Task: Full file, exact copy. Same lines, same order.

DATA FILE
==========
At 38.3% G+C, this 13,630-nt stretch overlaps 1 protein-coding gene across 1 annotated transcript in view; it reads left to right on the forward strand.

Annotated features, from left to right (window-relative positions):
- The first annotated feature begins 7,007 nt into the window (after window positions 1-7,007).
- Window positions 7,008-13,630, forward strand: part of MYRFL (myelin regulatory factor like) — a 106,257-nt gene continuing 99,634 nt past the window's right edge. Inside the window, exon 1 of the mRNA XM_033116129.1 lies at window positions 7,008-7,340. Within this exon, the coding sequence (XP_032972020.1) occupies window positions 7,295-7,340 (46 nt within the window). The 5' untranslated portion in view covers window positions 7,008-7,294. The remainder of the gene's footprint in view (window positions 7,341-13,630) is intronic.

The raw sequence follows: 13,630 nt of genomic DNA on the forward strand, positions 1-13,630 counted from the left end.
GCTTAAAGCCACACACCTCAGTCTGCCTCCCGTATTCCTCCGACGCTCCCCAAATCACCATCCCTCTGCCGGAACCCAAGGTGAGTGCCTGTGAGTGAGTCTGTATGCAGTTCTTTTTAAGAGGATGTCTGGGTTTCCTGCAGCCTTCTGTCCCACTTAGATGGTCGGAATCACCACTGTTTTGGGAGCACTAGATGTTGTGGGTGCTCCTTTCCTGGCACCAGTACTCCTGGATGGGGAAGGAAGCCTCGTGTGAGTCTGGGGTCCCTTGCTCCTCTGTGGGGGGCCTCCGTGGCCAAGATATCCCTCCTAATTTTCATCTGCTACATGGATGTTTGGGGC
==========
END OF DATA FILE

At 38.3% G+C, this 13,630-nt stretch overlaps 1 protein-coding gene across 1 annotated transcript in view; it reads left to right on the forward strand.

Annotated features, from left to right (window-relative positions):
- The first annotated feature begins 7,007 nt into the window (after window positions 1-7,007).
- Window positions 7,008-13,630, forward strand: part of MYRFL (myelin regulatory factor like) — a 106,257-nt gene continuing 99,634 nt past the window's right edge. Inside the window, exon 1 of the mRNA XM_033116129.1 lies at window positions 7,008-7,340. Within this exon, the coding sequence (XP_032972020.1) occupies window positions 7,295-7,340 (46 nt within the window). The 5' untranslated portion in view covers window positions 7,008-7,294. The remainder of the gene's footprint in view (window positions 7,341-13,630) is intronic.

The raw sequence follows: 13,630 nt of genomic DNA on the forward strand, positions 1-13,630 counted from the left end.
GCTTAAAGCCACACACCTCAGTCTGCCTCCCGTATTCCTCCGACGCTCCCCAAATCACCATCCCTCTGCCGGAACCCAAGGTGAGTGCCTGTGAGTGAGTCTGTATGCAGTTCTTTTTAAGAGGATGTCTGGGTTTCCTGCAGCCTTCTGTCCCACTTAGATGGTCGGAATCACCACTGTTTTGGGAGCACTAGATGTTGTGGGTGCTCCTTTCCTGGCACCAGTACTCCTGGATGGGGAAGGAAGCCTCGTGTGAGTCTGGGGTCCCTTGCTCCTCTGTGGGGGGCCTCCGTGGCCAAGATATCCCTCCTAATTTTCATCTGCTACATGGATGTTTGGGGC